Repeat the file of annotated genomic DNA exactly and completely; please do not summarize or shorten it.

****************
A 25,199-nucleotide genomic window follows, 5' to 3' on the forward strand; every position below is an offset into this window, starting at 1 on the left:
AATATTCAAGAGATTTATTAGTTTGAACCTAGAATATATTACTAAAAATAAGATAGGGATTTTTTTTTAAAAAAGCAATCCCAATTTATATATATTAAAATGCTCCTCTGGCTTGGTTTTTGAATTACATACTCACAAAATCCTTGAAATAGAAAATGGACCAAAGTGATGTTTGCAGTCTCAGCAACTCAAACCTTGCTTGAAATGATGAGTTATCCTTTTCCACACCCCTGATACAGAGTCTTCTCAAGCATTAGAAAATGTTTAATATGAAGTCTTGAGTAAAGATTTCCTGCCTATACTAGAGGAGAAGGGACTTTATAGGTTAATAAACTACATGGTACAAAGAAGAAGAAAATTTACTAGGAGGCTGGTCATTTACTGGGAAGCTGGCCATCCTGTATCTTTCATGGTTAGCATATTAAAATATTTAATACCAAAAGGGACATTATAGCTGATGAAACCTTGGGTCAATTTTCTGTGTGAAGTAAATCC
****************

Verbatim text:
A 25,199-nucleotide genomic window follows, 5' to 3' on the forward strand; every position below is an offset into this window, starting at 1 on the left:
AATATTCAAGAGATTTATTAGTTTGAACCTAGAATATATTACTAAAAATAAGATAGGGATTTTTTTTTAAAAAAGCAATCCCAATTTATATATATTAAAATGCTCCTCTGGCTTGGTTTTTGAATTACATACTCACAAAATCCTTGAAATAGAAAATGGACCAAAGTGATGTTTGCAGTCTCAGCAACTCAAACCTTGCTTGAAATGATGAGTTATCCTTTTCCACACCCCTGATACAGAGTCTTCTCAAGCATTAGAAAATGTTTAATATGAAGTCTTGAGTAAAGATTTCCTGCCTATACTAGAGGAGAAGGGACTTTATAGGTTAATAAACTACATGGTACAAAGAAGAAGAAAATTTACTAGGAGGCTGGTCATTTACTGGGAAGCTGGCCATCCTGTATCTTTCATGGTTAGCATATTAAAATATTTAATACCAAAAGGGACATTATAGCTGATGAAACCTTGGGTCAATTTTCTGTGTGAAGTAAATCC